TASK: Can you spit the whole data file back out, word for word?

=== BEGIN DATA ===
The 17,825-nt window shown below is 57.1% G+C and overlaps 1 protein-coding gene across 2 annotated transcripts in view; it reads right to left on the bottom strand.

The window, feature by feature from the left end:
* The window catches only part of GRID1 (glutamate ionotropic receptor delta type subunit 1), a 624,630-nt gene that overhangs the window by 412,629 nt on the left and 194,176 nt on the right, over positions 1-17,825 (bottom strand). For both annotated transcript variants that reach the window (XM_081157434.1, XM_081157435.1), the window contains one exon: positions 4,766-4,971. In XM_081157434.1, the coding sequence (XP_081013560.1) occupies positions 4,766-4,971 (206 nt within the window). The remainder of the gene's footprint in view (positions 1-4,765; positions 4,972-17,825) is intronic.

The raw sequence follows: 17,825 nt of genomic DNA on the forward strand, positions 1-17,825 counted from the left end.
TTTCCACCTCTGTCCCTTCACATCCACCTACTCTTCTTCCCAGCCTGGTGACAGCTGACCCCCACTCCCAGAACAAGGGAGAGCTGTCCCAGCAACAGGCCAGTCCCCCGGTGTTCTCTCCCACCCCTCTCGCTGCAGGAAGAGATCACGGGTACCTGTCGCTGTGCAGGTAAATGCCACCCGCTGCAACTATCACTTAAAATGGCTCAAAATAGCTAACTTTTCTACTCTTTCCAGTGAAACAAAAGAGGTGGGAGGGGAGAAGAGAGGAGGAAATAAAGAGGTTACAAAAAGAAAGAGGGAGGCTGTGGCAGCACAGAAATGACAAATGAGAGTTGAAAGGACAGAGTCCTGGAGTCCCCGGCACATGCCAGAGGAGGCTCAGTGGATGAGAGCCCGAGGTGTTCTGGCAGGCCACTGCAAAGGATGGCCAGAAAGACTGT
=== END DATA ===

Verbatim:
The 17,825-nt window shown below is 57.1% G+C and overlaps 1 protein-coding gene across 2 annotated transcripts in view; it reads right to left on the bottom strand.

The window, feature by feature from the left end:
* The window catches only part of GRID1 (glutamate ionotropic receptor delta type subunit 1), a 624,630-nt gene that overhangs the window by 412,629 nt on the left and 194,176 nt on the right, over positions 1-17,825 (bottom strand). For both annotated transcript variants that reach the window (XM_081157434.1, XM_081157435.1), the window contains one exon: positions 4,766-4,971. In XM_081157434.1, the coding sequence (XP_081013560.1) occupies positions 4,766-4,971 (206 nt within the window). The remainder of the gene's footprint in view (positions 1-4,765; positions 4,972-17,825) is intronic.

The raw sequence follows: 17,825 nt of genomic DNA on the forward strand, positions 1-17,825 counted from the left end.
TTTCCACCTCTGTCCCTTCACATCCACCTACTCTTCTTCCCAGCCTGGTGACAGCTGACCCCCACTCCCAGAACAAGGGAGAGCTGTCCCAGCAACAGGCCAGTCCCCCGGTGTTCTCTCCCACCCCTCTCGCTGCAGGAAGAGATCACGGGTACCTGTCGCTGTGCAGGTAAATGCCACCCGCTGCAACTATCACTTAAAATGGCTCAAAATAGCTAACTTTTCTACTCTTTCCAGTGAAACAAAAGAGGTGGGAGGGGAGAAGAGAGGAGGAAATAAAGAGGTTACAAAAAGAAAGAGGGAGGCTGTGGCAGCACAGAAATGACAAATGAGAGTTGAAAGGACAGAGTCCTGGAGTCCCCGGCACATGCCAGAGGAGGCTCAGTGGATGAGAGCCCGAGGTGTTCTGGCAGGCCACTGCAAAGGATGGCCAGAAAGACTGT